Are Titles Important?

The reason I ask is because I am on the fence. Titles do allow for “classification” and that allows for a quick assessment based upon expected criteria. A CPA vs. bookkeeper for example: both are important, but not interchangeable. So based on the criteria of the title, certification, we can assess if we are speaking to the best person for our need. In law firms, the title of partner vs. the title of associate communicates what? What are the “expected criteria” by which the public should assess which is best for their need? Both have taken a regulatory exam to receive a license to provide services to the public. “Partner” has an element of more experience than an Associate. But if three attorneys open a law firm one week after passing the bar they would use the title of partner and no one would question it. So the “experience” element the public expects for one who has the title of Partner is not always present. Some firms don’t use the title partner; they use the title shareholder. The “expected criteria” for a shareholder is the holding of shares. That does not say much about the individual practicing law.

If titles are important what makes them important? How important is the title “partner” and to whom? How important should it be? Is it important because it is “sold” as important or because it has inherent importance?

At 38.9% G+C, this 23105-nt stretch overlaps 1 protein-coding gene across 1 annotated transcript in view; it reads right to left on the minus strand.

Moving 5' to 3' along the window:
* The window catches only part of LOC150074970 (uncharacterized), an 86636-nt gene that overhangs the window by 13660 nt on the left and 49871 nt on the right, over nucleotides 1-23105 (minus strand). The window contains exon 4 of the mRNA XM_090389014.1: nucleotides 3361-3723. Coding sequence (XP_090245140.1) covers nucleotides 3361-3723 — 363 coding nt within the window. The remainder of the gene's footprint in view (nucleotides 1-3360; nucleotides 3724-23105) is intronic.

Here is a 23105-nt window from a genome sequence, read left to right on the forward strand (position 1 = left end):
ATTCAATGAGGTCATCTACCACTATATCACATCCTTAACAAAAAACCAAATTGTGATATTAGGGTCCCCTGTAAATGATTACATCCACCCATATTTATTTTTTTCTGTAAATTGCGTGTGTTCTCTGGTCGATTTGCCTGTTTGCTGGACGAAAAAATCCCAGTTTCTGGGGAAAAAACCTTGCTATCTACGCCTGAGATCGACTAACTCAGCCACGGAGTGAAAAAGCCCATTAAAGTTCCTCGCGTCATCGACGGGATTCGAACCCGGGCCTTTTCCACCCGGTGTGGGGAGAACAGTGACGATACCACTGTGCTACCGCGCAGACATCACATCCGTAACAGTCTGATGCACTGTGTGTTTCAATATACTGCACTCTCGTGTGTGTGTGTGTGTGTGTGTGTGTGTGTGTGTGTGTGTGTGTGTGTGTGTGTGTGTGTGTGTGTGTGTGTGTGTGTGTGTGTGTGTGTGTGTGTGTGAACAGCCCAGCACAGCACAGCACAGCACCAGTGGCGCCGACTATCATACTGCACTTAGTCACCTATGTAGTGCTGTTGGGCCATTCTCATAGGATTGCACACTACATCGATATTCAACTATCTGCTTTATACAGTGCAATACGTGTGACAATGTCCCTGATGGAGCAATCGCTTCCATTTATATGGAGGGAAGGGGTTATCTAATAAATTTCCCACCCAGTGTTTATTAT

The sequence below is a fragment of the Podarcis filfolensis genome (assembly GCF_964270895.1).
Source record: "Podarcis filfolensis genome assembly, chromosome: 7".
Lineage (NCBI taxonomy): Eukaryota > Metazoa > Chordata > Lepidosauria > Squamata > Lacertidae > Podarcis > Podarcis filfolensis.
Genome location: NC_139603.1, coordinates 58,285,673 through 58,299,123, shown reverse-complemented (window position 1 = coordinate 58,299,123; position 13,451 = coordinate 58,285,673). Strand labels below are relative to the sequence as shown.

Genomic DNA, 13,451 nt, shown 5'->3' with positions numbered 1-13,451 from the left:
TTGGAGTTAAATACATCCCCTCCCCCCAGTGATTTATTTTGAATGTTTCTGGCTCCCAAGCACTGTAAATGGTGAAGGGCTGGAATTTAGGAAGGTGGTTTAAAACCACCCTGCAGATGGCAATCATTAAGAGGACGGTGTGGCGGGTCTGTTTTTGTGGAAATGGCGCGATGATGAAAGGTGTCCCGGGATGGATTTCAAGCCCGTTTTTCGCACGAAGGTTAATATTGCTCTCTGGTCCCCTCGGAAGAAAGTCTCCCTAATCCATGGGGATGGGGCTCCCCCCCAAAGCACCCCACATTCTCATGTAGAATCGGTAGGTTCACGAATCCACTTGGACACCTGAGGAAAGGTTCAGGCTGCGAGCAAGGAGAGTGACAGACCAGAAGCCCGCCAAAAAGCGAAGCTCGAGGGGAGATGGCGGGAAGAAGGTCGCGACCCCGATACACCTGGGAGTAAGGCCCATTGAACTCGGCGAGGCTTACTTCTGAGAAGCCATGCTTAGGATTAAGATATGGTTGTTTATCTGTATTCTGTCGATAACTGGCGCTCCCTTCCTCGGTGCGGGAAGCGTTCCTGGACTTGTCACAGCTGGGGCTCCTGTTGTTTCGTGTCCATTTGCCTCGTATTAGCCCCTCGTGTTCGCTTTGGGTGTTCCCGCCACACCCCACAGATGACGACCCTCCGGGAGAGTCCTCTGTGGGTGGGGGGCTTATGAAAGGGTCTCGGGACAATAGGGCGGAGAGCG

I like the concept of titles because in theory the title should be descriptive of what it titles and thereby be of assistance to the decision-making process. In practice, titles don’t seem to be up to the task. I do know that the title of partner has an economic value to the person so labeled. This is true if they want to move firms and it is true when the public seeks out legal services. But is the public adding value to the title because they have “bought the pitch”? Is there really value to the public? There is also the question of whether “experience” translates into “better” for each situation? Does the number of years one has under their belt translate into “experience” with the consumer’s issue?

There seem to be too many “subjective” criteria for the title of Partner or Associate to be of value to the consumer. But my sense is that the consumer does not always understand this reality. The question of who “owns” what is the least valuable criteria to the consumer, yet it is seem the criteria of least resistance set by the law firm structure. In following this red herring, the public may be paying higher fees all for the “title”, which may or may not embody the “expected criteria” they assumed would exist.

In sports we have the player’s stats to tell us about the quality of their performance. Since law titles are subjective, is there a way to add objective statistics to the pitch? Should we just declare all lawyers partners and move past titles to something more “real” to allow consumers to engage the right person with the right skills?

I like that: every attorney is a partner in the delivery of legal services in our society. Now that is a title, with a real meaning, that I can support without reservation.